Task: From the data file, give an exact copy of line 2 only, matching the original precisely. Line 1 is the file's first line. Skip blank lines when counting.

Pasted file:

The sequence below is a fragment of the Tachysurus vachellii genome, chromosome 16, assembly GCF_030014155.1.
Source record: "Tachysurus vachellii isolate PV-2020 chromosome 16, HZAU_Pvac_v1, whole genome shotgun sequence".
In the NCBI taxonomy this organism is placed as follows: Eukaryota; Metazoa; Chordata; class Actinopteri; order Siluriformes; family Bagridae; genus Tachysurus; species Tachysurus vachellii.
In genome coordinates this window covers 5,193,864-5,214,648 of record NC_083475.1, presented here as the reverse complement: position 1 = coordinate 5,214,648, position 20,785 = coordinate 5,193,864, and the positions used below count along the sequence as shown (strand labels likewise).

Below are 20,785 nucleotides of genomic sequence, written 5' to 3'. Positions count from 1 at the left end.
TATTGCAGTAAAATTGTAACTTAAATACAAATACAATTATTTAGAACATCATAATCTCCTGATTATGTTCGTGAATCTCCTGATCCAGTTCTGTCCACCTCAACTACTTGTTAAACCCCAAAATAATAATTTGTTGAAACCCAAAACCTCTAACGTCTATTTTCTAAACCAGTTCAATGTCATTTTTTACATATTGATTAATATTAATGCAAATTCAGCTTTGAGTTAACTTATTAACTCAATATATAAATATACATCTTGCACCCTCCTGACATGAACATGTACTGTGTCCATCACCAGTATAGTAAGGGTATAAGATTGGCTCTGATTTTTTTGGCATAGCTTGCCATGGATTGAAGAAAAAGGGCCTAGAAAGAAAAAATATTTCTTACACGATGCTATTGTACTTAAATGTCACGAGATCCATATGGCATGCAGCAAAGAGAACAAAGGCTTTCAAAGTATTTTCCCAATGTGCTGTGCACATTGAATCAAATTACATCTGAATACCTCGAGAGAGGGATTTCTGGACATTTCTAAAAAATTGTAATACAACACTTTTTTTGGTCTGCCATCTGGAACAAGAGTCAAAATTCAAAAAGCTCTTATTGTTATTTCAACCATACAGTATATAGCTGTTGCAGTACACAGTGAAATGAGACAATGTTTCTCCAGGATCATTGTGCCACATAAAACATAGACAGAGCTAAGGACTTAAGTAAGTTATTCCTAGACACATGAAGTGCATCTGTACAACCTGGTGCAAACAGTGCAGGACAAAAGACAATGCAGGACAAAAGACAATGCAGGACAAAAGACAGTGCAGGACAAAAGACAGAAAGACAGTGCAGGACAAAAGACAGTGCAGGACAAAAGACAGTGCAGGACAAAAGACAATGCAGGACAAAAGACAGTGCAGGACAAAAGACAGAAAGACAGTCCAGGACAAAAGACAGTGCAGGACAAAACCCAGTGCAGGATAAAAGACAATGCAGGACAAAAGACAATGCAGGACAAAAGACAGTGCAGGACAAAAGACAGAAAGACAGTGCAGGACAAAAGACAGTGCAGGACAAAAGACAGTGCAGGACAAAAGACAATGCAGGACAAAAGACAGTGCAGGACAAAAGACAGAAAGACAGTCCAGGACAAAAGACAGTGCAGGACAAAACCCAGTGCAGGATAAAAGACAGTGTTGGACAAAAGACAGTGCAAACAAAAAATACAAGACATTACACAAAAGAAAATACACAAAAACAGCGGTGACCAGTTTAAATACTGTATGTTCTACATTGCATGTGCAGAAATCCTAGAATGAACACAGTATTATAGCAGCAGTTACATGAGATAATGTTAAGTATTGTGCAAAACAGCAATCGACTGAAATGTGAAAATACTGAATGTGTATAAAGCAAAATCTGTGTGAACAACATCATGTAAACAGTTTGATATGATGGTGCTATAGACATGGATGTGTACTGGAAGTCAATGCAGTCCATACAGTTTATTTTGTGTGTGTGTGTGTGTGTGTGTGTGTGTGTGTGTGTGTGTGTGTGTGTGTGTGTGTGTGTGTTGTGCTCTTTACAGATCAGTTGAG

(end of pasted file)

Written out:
Source record: "Tachysurus vachellii isolate PV-2020 chromosome 16, HZAU_Pvac_v1, whole genome shotgun sequence".